Lack of Paint Might Mean No Road Stipes!

driving

#1

Just heard a report on NPR Marketplace about a serious shortage of paint they use to strip roads with. Some roads may have to go unstriped! http://mar…tripeless/


#2

To drive around this town you’d think that’s been true for decades.

Summer paving projects are as yet un-striped.
Great big I-40 bridge was redone in april, four lanes plus an exit ramp are still un-striped.
East bound traffic will tend to follow the locals over to the right hand side ( staying a few feet from the rail for lack of stripes ) only to be rudely surprised that they’re in the exit lane, then to swerve over to the driving lane !

Speaking of locals ;
These people drive these streets
every
day.
Where does their memory go, as to which lanes are which, when there’s a little rain and snow covering those same lanes ???

I’ve always thought this small town should invest in those little road ‘turtles’ to mark lanes. Those bolt down cups, some reflective.
“We can’t afford it” they cry.

Even the little stick on plastic/paper reflector cards that stick up in construction zones would be great in lieu of stripes.

Alas, I think we can’t afford NOT to.


#3

You really think striped roads will make any difference?


#4

I’m a very strong advocate of stripes both in the center between lanes and at the road’s edge. Due to work demands I’ve done a great deal of driving over many years in the dark over secondary roads, much of it on dark rural roads. Having nice highly visable stripes to guide me relaly is a huge benefit. I have no doubt that they prevent accidents.

When I see the enourmous amount of money wasted by the feds and by states on bridges to nowhere, federal buildings no needed (the FBI building in West Va is a good example, as is the new multimillion dollar border guard building at the Canadian border at a spot that only passes two cars per hour), and on things like Cash for Clunkers, it pains me to hear that there’s no money for something as basic as line striping.


#5

Could’ve sworn I’ve seen road stripes made out of some sort of vinyl(ish) substance, instead of paint.

Also, I thought road paint was allowed to contain lead? Leaded paint seems to have fewer supply-chain bottlenecks than the stuff mentioned in the article.


#6

I could be wrong, but I think that’s a sprayed on polymer coating that dries like a sheet of vinyl. I’ve only noticed it used for arrows and such. I’ve even seen these peel up.

I think lead is verboten for these applications. It’s really unnecessary.


#7

So THAT’S why it almost always feels like a small bump in the road when I roll over the markings for the crosswalks and such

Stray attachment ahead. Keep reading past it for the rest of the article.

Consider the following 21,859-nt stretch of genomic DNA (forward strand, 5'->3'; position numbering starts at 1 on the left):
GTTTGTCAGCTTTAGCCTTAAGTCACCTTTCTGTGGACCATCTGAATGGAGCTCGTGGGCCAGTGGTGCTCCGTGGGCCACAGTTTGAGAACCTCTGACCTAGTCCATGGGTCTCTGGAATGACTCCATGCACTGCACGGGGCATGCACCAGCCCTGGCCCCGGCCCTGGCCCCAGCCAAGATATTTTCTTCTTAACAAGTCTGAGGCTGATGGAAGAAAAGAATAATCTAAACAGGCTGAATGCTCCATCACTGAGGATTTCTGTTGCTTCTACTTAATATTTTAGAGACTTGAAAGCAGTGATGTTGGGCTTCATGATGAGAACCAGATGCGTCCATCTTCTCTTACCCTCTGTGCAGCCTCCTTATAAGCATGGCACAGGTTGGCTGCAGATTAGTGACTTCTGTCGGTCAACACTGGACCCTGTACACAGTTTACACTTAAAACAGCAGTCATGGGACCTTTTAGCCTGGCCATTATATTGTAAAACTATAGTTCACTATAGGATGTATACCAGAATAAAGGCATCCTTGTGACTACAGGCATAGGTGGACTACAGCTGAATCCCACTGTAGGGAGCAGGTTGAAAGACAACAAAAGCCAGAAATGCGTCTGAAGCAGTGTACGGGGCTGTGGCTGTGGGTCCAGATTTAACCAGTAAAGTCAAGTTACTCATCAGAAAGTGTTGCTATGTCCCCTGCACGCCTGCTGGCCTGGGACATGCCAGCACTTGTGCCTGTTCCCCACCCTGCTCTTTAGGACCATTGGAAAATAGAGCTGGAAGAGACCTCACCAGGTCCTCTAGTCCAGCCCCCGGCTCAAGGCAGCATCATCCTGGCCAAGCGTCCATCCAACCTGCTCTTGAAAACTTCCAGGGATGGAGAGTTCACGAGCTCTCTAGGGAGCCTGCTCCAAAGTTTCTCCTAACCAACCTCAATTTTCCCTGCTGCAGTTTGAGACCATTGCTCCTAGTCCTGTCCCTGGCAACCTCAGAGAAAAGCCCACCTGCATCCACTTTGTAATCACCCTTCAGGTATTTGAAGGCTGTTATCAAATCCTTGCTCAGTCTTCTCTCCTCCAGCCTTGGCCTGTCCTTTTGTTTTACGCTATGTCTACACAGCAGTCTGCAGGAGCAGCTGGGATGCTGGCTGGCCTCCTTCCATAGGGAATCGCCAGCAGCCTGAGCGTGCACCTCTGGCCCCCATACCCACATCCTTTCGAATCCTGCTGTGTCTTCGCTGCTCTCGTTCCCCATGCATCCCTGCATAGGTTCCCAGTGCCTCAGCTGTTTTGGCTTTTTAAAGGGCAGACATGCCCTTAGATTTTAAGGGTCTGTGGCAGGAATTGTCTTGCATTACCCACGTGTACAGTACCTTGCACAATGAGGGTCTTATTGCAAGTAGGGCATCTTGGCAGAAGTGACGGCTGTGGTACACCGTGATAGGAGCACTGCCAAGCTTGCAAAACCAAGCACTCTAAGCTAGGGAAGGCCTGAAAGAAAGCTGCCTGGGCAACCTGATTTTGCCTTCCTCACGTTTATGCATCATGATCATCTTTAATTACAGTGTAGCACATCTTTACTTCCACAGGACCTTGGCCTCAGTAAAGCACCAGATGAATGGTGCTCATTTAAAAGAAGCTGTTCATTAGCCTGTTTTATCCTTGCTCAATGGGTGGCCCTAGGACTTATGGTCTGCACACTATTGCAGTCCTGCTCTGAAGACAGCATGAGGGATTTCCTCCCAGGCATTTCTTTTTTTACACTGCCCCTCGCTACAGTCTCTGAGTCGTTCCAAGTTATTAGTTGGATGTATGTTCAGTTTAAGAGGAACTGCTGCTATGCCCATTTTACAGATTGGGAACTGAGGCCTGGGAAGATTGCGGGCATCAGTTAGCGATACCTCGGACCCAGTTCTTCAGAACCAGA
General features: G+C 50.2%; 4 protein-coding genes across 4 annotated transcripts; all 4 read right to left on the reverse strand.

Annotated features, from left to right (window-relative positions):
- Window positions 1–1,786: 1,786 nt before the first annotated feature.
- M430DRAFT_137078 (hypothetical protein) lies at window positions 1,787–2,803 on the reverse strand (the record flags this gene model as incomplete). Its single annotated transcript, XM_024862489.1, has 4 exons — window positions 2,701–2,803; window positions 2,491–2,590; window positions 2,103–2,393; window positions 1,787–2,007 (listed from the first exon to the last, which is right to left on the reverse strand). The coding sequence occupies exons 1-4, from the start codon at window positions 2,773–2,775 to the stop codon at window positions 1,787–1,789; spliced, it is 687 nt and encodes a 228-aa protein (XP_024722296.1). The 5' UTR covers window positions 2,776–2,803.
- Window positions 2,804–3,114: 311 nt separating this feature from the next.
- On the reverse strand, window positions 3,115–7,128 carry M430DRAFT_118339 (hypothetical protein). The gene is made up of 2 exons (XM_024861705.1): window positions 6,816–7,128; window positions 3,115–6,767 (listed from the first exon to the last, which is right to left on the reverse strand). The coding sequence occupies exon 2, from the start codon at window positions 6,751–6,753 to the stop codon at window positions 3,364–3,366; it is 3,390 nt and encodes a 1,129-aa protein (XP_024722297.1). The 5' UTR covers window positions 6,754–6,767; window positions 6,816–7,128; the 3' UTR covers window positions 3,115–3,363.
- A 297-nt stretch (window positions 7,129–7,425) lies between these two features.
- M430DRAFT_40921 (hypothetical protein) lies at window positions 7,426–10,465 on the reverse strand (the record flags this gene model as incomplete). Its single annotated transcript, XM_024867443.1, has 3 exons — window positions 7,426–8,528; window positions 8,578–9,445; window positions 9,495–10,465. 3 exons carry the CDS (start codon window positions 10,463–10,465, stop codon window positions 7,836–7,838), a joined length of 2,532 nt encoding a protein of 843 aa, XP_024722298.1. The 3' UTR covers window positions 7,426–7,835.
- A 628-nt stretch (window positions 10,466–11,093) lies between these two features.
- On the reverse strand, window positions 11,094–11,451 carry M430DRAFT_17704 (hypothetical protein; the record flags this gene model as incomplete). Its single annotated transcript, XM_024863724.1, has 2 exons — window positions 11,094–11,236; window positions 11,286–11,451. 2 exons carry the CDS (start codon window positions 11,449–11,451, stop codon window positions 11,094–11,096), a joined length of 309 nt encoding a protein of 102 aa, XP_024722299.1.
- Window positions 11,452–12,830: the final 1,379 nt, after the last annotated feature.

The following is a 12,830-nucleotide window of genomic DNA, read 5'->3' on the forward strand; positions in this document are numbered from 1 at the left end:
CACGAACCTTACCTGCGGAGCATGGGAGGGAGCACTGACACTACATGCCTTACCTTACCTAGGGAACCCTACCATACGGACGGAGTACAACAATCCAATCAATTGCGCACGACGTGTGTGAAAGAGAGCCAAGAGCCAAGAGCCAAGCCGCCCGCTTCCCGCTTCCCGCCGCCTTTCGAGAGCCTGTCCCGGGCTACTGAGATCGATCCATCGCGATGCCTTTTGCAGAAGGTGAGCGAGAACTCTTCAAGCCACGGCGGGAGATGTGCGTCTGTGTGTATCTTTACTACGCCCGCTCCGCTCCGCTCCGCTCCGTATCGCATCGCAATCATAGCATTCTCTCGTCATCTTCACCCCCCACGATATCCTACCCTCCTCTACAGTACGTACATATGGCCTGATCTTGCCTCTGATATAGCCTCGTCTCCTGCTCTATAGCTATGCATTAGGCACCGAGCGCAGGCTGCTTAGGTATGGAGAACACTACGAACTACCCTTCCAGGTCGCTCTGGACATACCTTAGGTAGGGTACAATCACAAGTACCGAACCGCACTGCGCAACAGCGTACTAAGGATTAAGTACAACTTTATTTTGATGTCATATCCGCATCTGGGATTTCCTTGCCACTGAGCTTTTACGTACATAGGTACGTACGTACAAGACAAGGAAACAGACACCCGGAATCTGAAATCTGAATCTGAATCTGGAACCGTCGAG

#8

There is plenty of PAINT available. What is lacking is MONEY!! Our country is BROKE! Nobody wants to pay any taxes…Unless RADICAL measures are taken, maintaining our roads and bridges will become impossible in the coming years…


#9

They’re out striping rt.66 today !
glory be !

They put an over lay in June due to the previous top layer breaking apart over the winter. Not just one pot hole here or there but all along every seam for five miles there were entire lines of asphalt break-up so bad you had to drive off-line and over into the other lane or into the turning lane.
People were getting pulled over for suspicion of DUI yet they were just avoiding the pot holes.
They didn’t start to re-pave until one of them made a big stink in the newspaper about the inability to drive in a strait line wihtout breaking your car all over this town.


#10

You really think striped roads will make any difference?

I’ve had to witness the results of head on collisions on undivided highways with speed limits as high as 55mph and closing speeds, even at legal limits of 110mph; with cars passing just feet from one another. In a word…YES !


#11

stripes don’t prevent crossover accidents.


#12

I beg to disagree. On many of the dark, unlit, unfamiliar rural roads I’ve driven it can be almost impossible to tell where in the lane you are without stripes. And here in New England these roads are full of curves, visual obstructions right on the sides, and up & down hills, all of which can make visual range extremely short. Another car or truck can be upon you in a split second, and if both of you have no lines to guide you it can lead to disaster. I too have seen it.

Nothing will prevent all crossover accidents, but stripes definitely prevent a lot of them. At least here in New England.


#13

"stripes don’t prevent crossover accidents."
I guess that’s news to the DOT of our state…some one aught to tell them it’s a scam ?
Guess we can start passing on blind curves or any where at our own discretion. No more passing laws to worry about.